PEOPLE of the State of New York, Plaintiff-Respondent, v. Wilfredo LARACUENTE, Defendant-Appellant.
On appeal from a judgment convicting him, upon a jury verdict, of murder in the second degree (Penal Law § 125.25 ), defendant contends that County Court erred in admitting evidence of his prior drug dealings (see generally People v. Molineux, 168 N.Y. 264, 291-294, 61 N.E. 286). The record establishes that defendant conceded at trial that the People could present that evidence in order to establish motive, and we therefore conclude that defendant waived his present contention insofar as it concerns evidence presented to establish motive.
Defendant failed to preserve for our review his contention with respect to the other purposes for which the Molineux evidence was presented, inasmuch as he objected to the specificity of the People's notice of intent to present Molineux evidence rather than to the admissibility of the evidence itself (see CPL 470.05 ). Similarly, defendant failed to request limiting instructions with respect to the testimony of a prosecution witness, and we therefore further conclude that he failed to preserve for our review his present contentions concerning the court's failure to give those limiting instructions (see People v. McClain, 250 A.D.2d 871, 872, 672 N.Y.S.2d 503, lv. denied 92 N.Y.2d 901, 680 N.Y.S.2d 65, 702 N.E.2d 850; People v. Ebanks, 203 A.D.2d 199, 200, 611 N.Y.S.2d 162, lv. denied 83 N.Y.2d 966, 616 N.Y.S.2d 19, 639 N.E.2d 759; People v. Hill, 163 A.D.2d 813, 813, 558 N.Y.S.2d 345, lv. denied 76 N.Y.2d 987, 563 N.Y.S.2d 775, 565 N.E.2d 524). We decline to exercise our power to review those contentions as a matter of discretion in the interest of justice (see CPL 470.15[a] ).
We reject the further contention of defendant that the court abused its discretion in limiting his cross-examination of the Deputy Medical Examiner (see People v. Perez, 299 A.D.2d 427, 749 N.Y.S.2d 425, lv. denied 99 N.Y.2d 618, 757 N.Y.S.2d 829, 787 N.E.2d 1175; People v. Rodriguez, 184 A.D.2d 599, 584 N.Y.S.2d 623, lv. denied 80 N.Y.2d 933, 589 N.Y.S.2d 861, 603 N.E.2d 966). Indeed, the court properly limited the cross-examination in order to prevent questioning with respect to a text that was not established to be authoritative (see People v. Feldman, 299 N.Y. 153, 168, 85 N.E.2d 913; Prince, Richardson on Evidence § 7-313 [Farrell 11th ed.] ), and to prevent questioning concerning hearsay information in a report that was not admitted in evidence (see generally People v. Jones, 73 N.Y.2d 427, 430, 541 N.Y.S.2d 340, 539 N.E.2d 96; People v. Kaplan, 167 A.D.2d 273, 561 N.Y.S.2d 773, lv. denied 77 N.Y.2d 879, 568 N.Y.S.2d 922, 571 N.E.2d 92). Furthermore, the court properly limited defendant's recross-examination of the Deputy Medical Examiner to the scope of the People's questioning on redirect examination (see e.g. People v. Hemphill, 247 A.D.2d 339, 669 N.Y.S.2d 209, appeal dismissed 92 N.Y.2d 846, 677 N.Y.S.2d 76, 699 N.E.2d 436, lv. denied 92 N.Y.2d 898, 680 N.Y.S.2d 62, 702 N.E.2d 847).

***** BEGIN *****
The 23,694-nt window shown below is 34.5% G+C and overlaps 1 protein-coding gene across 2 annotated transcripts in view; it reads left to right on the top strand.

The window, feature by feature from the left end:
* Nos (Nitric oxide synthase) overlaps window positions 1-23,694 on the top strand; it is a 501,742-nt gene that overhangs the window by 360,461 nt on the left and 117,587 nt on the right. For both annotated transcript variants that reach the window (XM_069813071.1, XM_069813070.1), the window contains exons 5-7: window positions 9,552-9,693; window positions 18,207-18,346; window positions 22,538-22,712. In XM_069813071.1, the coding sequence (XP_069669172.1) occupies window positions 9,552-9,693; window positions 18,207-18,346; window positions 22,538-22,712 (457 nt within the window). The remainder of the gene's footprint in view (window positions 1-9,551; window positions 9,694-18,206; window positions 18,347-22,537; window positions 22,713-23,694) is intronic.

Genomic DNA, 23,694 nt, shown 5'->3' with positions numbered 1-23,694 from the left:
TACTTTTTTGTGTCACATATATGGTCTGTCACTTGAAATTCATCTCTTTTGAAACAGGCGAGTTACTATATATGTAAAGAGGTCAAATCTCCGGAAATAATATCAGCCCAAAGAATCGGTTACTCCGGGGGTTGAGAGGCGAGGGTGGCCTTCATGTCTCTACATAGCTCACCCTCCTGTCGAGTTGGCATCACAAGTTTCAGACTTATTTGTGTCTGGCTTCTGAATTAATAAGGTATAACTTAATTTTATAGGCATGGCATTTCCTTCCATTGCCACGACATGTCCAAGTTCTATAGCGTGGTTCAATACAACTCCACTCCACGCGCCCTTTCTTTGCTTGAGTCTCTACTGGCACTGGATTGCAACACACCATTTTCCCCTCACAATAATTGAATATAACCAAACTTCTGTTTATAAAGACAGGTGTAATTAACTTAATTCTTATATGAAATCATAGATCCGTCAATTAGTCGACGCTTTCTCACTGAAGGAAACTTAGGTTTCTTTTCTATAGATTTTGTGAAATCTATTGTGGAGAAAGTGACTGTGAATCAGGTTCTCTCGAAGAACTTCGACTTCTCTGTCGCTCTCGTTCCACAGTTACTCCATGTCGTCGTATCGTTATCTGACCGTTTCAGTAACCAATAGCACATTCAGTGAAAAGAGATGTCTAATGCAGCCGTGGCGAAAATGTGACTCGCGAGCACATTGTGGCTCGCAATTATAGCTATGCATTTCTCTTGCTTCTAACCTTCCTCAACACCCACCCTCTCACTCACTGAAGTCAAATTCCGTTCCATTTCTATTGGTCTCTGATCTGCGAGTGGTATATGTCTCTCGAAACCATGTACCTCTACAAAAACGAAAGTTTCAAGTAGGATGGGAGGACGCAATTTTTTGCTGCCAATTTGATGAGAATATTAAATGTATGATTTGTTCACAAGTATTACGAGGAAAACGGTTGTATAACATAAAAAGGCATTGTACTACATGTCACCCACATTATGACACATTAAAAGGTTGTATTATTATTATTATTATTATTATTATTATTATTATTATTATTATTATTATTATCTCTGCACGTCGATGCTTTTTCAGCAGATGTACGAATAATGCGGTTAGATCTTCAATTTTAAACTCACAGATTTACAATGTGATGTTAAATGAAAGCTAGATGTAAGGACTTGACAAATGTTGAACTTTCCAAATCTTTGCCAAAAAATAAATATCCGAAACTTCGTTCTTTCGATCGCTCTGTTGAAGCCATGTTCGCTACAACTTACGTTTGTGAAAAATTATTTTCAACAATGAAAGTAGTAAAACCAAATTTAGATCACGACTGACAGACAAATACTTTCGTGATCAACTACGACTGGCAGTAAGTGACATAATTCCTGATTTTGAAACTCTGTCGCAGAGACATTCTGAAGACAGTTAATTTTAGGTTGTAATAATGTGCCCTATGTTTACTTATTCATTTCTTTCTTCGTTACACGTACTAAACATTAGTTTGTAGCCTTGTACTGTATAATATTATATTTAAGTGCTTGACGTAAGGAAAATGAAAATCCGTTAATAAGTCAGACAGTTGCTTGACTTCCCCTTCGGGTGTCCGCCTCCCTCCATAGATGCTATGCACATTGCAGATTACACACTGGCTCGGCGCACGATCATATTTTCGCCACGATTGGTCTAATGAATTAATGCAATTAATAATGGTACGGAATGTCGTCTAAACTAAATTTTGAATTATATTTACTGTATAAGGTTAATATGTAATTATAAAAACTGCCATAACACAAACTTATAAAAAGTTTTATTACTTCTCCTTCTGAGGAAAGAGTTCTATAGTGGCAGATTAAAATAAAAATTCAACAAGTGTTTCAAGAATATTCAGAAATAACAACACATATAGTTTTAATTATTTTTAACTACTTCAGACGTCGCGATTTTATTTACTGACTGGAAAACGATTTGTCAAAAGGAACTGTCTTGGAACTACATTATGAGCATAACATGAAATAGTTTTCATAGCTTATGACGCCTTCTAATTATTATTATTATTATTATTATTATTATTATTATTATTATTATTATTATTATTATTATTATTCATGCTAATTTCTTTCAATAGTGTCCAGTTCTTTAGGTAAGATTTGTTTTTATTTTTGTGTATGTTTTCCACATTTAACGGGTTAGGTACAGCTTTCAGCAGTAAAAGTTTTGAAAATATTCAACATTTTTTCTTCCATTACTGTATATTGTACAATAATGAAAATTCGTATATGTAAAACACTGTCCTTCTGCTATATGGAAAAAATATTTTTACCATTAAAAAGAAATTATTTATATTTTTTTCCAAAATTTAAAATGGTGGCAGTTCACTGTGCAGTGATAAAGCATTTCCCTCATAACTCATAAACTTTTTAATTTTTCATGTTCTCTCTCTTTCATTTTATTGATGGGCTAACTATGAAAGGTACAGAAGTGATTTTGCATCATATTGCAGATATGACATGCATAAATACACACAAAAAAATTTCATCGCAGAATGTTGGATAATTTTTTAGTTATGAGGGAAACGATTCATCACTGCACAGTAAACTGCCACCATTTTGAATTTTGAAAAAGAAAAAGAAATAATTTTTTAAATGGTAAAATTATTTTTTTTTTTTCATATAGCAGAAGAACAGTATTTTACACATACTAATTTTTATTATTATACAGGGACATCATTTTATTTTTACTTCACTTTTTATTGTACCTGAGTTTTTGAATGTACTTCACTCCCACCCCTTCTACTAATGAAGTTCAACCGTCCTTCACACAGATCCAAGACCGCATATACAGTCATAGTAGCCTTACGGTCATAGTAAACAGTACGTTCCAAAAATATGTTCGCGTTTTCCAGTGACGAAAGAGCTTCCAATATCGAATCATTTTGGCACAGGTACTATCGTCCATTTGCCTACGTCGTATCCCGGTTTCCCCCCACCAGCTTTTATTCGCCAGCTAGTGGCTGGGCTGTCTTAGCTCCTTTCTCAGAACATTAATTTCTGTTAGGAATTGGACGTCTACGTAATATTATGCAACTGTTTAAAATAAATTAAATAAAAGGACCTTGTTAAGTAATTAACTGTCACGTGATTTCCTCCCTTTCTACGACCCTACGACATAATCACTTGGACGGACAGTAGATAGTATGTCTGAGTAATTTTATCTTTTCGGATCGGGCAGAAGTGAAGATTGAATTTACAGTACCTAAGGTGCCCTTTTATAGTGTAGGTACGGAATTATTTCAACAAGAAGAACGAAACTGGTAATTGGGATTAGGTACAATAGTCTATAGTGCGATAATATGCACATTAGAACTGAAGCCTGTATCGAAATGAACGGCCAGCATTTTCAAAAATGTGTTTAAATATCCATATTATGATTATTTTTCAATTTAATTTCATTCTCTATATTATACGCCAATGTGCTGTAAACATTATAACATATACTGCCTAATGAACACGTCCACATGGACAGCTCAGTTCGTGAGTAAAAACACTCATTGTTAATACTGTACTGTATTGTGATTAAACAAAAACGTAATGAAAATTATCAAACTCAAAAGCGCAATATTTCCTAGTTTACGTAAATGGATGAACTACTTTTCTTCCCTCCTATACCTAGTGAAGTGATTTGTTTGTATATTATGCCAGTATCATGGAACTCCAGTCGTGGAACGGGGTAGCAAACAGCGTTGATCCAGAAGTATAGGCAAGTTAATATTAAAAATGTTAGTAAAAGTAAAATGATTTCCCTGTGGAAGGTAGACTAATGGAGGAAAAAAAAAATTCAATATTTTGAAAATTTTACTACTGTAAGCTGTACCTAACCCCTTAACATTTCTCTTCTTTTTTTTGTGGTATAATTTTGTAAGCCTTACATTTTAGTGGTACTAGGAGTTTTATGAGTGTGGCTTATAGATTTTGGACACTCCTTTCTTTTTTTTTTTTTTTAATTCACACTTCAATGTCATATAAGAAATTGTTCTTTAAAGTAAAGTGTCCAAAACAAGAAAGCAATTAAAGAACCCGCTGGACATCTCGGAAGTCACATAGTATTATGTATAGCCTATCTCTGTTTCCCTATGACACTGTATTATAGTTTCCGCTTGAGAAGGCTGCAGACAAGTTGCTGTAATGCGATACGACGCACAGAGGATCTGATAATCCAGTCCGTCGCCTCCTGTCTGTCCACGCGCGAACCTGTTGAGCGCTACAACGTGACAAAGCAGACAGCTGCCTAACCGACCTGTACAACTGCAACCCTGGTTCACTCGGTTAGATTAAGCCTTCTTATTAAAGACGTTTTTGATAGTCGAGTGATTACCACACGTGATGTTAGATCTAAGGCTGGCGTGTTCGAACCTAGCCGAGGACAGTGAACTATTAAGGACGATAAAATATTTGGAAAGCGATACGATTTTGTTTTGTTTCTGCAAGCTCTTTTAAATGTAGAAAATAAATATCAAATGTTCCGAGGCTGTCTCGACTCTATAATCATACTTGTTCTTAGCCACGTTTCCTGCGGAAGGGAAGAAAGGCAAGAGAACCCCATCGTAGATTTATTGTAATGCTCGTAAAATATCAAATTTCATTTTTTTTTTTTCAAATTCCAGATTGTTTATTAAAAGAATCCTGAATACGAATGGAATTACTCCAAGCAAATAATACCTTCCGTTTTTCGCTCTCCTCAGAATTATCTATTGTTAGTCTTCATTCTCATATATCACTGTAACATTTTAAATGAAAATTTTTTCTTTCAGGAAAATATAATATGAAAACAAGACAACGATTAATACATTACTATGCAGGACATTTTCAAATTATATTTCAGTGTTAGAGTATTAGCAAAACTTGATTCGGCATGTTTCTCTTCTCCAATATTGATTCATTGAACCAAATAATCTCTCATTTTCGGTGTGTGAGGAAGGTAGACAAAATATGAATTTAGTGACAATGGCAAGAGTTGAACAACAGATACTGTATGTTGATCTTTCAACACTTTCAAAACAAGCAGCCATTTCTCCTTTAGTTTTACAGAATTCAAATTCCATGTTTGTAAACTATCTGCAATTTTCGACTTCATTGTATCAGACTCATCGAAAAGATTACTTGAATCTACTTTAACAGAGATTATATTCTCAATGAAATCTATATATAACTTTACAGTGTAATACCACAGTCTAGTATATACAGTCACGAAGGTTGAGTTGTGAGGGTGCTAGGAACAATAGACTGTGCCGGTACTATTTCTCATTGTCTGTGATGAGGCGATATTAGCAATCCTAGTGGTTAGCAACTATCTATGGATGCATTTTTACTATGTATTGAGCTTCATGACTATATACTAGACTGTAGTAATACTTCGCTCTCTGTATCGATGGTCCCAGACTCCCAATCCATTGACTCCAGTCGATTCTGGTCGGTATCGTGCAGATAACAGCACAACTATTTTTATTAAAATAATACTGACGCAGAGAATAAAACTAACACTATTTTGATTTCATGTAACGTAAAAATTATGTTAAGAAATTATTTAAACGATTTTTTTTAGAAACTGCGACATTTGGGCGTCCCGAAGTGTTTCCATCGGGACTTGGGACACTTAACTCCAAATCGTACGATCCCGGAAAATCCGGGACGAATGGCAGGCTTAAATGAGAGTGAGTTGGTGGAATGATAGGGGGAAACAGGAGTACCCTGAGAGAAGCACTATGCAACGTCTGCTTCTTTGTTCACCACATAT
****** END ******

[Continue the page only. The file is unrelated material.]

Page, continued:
We also reject the contention of defendant that the court erred in allowing the People to present rebuttal evidence. Although defendant admitted during his trial testimony that he was present at the scene of the crime, he had indicated in prior statements to a police officer that he was not at the location where the crime occurred. The issue concerning defendant's presence at the scene of the crime is not collateral, and the court therefore properly admitted the rebuttal testimony concerning the prior statements of defendant that contradicted his trial testimony (see generally People v. Cade, 73 N.Y.2d 904, 905, 539 N.Y.S.2d 287, 536 N.E.2d 616; People v. Wilson, 297 A.D.2d 298, 299, 745 N.Y.S.2d 921, lv. denied 99 N.Y.2d 541, 752 N.Y.S.2d 602, 782 N.E.2d 580). As the People correctly concede, the court erred in allowing the rebuttal testimony on the issue whether defendant was advised of his Miranda rights inasmuch as that was a collateral issue under the circumstances of this case (see generally Cade, 73 N.Y.2d at 905, 539 N.Y.S.2d 287, 536 N.E.2d 616). We nevertheless conclude, however, that the error is harmless (see generally People v. Crimmins, 36 N.Y.2d 230, 241-242, 367 N.Y.S.2d 213, 326 N.E.2d 787).
Defendant failed to preserve for our review his contention that the court erred in using a projector to display the substantive elements of the charge for the jury (see People v. Williams, 8 A.D.3d 963, 964, 778 N.Y.S.2d 244, lv. denied 3 N.Y.3d 683, 784 N.Y.S.2d 21, 817 N.E.2d 839, cert. denied 543 U.S. 1070, 125 S.Ct. 911, 160 L.Ed.2d 805). In any event, here, as in Williams, “[t]he projected charge was substantially the same as the oral charge, and the process took place entirely in the courtroom under the court's supervision and guidance. In short, ‘there was no danger that the jurors would be left to interpret the law themselves' ” (id. at 965, 778 N.Y.S.2d 244; cf. People v. Owens, 69 N.Y.2d 585, 589-592, 516 N.Y.S.2d 619, 509 N.E.2d 314). Also contrary to defendant's contention, the sentence is not unduly harsh or severe.
We have considered defendant's remaining contentions and conclude that they are without merit.
It is hereby ORDERED that the judgment so appealed from be and the same hereby is unanimously affirmed.